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Educational Resources

By Jeffrey R. Wolfe, Senior Vice President, Manager of Wealth Planning Strategies

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So, the traditional end of tax season would be tomorrow, and while the tax world has been pretty uneventful this year, everything else this year has been anything but normal.  There have been some changes due to the SECURE Act, but the Covid-19 virus has rattled many things.  Let’s take a look at what we’ve discussed during this Tax Tip Tuesday series, and then consider some changes due to the SECURE Act and Covid-19:

As tax season started, we discussed that most of the income tax rules had very little changes other than indexing.  We discussed considerations for filing early and some specific questions you may want to cover with your tax professional as well.  The IRS Dirty Dozen again warned us of the most common tax scams.

That said, retirement planning rules have had many changes due to the SECURE Act.  We discussed how Required Minimum Distributions have changed, with the primary modification being that anyone born on or after July 1, 1949, will now start RMDs when they attain age 72.  We also discussed how you can jump start your retirement savings with your tax refund.

Two other big changes from SECURE were also discussed.  We learned that there are new planning opportunities for business owners, and the Kiddie Tax laws were modified back to the old rules.

We discussed how higher income earners will continue to face higher taxes due to the net investment income tax and the Medicare surtax on earned income.

During tax season the Covid-19 pandemic hit leading to a huge impact on how we work and interact, along with new tax changes.  Primarily, federal tax filings and payments have been deferred to July 15, 2020.  Also, we have been granted a 2020 RMD holiday meaning you do not have to take minimum distributions from your IRAs this year.  There was also a stimulus package passed that will have checks sent to some taxpayers, and there are many provisions for businesses to consider while dealing with the pandemic and its effect.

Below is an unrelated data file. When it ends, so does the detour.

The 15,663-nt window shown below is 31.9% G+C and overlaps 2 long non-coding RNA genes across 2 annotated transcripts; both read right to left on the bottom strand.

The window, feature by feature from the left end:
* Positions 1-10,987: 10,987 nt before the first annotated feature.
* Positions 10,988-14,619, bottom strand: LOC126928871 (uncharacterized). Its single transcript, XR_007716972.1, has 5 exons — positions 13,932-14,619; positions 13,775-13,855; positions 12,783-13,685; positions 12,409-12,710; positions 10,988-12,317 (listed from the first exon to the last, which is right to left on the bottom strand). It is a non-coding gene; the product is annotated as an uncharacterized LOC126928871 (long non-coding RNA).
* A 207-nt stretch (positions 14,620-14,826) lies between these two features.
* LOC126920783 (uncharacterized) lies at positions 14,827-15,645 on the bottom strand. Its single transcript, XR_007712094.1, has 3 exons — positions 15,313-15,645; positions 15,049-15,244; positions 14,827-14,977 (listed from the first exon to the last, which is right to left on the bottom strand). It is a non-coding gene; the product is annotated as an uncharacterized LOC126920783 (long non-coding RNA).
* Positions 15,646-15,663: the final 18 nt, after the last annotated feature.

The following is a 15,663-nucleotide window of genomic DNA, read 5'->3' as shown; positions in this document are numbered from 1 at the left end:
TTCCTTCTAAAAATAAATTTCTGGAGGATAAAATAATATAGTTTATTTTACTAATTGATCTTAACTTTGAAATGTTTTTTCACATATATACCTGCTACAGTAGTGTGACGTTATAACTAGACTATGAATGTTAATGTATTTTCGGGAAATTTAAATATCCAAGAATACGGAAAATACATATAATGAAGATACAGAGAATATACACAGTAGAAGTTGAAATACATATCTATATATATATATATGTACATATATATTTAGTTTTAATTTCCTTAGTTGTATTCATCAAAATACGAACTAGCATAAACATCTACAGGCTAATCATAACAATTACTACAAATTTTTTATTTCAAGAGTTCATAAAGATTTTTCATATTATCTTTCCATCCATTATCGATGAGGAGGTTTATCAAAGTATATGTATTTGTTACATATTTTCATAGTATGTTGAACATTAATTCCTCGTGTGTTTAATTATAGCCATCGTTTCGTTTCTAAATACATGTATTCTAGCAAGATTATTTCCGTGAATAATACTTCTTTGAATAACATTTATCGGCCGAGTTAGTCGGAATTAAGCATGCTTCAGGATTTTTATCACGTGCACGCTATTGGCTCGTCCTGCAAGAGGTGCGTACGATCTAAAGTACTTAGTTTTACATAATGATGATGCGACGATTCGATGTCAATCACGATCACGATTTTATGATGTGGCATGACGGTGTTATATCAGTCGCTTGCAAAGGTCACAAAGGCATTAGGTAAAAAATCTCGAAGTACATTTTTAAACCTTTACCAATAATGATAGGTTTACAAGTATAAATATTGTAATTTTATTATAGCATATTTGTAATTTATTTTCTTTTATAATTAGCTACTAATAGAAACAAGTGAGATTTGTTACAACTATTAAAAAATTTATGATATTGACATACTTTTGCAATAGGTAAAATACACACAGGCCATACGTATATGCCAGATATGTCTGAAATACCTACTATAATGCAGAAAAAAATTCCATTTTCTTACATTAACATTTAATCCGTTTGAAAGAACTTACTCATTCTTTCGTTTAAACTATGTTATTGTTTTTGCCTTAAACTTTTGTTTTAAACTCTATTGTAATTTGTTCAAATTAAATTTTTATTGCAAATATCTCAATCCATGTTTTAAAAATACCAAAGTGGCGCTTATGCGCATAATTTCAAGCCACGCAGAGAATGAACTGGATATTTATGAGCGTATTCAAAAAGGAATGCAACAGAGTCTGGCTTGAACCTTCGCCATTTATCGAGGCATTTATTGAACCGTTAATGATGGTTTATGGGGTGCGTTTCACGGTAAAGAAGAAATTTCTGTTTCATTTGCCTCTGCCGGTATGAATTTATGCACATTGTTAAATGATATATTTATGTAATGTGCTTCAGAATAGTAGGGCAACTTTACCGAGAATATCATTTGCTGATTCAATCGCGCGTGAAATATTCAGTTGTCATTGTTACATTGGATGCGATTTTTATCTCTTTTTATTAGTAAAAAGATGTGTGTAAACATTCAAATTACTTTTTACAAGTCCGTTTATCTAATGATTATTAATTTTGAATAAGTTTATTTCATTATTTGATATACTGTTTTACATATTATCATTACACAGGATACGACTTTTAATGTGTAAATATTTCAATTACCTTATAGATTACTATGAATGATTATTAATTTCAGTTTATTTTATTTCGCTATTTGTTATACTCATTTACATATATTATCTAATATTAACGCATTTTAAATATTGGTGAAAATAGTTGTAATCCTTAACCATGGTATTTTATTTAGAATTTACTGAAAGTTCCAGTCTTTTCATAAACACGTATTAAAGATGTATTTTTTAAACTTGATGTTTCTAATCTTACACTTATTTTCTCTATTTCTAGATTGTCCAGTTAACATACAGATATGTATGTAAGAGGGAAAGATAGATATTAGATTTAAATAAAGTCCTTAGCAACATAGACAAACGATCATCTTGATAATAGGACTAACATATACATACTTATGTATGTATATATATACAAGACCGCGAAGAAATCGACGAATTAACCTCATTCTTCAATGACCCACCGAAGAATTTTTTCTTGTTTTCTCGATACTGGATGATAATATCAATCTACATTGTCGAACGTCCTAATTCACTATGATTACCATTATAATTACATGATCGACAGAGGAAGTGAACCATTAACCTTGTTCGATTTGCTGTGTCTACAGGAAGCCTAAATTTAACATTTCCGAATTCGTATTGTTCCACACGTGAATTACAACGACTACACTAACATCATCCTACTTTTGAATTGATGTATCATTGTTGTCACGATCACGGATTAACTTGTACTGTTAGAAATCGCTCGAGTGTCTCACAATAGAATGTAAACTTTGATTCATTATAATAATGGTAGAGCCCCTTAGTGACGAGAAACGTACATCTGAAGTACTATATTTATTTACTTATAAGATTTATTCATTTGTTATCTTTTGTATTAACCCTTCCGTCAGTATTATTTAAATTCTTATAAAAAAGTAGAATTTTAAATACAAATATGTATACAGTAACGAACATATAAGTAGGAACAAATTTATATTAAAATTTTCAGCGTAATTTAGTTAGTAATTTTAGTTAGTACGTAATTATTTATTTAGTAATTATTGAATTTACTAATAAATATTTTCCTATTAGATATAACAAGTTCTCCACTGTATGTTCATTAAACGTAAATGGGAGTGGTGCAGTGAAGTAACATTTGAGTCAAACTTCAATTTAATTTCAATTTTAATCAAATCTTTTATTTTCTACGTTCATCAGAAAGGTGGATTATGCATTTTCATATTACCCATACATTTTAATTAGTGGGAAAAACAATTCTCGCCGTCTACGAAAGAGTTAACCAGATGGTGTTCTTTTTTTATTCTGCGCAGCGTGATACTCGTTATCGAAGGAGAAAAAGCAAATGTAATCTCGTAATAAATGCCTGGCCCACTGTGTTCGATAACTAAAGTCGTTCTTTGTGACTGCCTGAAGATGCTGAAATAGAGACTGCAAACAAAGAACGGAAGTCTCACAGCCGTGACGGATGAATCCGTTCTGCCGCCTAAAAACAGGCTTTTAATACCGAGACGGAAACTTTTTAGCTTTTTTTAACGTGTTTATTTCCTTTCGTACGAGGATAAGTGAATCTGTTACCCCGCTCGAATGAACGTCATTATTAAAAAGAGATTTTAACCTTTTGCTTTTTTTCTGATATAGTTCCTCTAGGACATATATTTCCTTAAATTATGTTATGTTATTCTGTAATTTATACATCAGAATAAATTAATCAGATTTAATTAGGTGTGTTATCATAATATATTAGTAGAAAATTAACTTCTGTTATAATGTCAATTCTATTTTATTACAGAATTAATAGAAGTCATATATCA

With all of this said, even though the 2019 tax season may not be over for you, there are still reasons to look forward to what you should consider for tax year 2020.  Some things to think about:

  • Review your paycheck withholdings to make sure that you continue to withhold the appropriate amount in the current tax regime.
  • Check the Covid-19 options for delaying tax filings and payments, contributions to 2019 IRAs and work-based retirement accounts until the new tax deadline and decide whether the stimulus payments or business planning options may be something for you to consider.
  • Working with your tax professional, determine if there are modifications needed to your tax planning as a result of the market volatility and business disruptions.
    • Consider taking certain gains or losses in this taxable year. Choosing the appropriate time to take such actions can help control your potential tax liabilities.
    • Look at fully funding employer-sponsored plans and/or tax-deductible IRAs. Maximizing these contributions may lower your tax bracket.
    • Review Roth retirement planning options, especially in this volatile market. Converting existing pre-tax assets to a Roth IRA, funding a Roth IRA, or making Roth salary deferral contributions through your 401(k), 403(b), or 457(b) plan now may provide more after-tax cash flow during retirement. Recall, though, once you make a Roth conversion, it cannot be reversed.
    • Consider tax-exempt investments and accounts like tax-exempt municipal bonds or life insurance.

While the tax rules haven’t had many changes, life sure has.  Stay strong and don’t let your tax situation slip out of mind due to everything else going on in the world.  Diligence, whether it be hand washing or tax management, isn’t easy, but is very effective.  Work with your tax advisor and your Benjamin F. Edwards financial advisor to put together a plan that is right for you.

April 14, 2020 |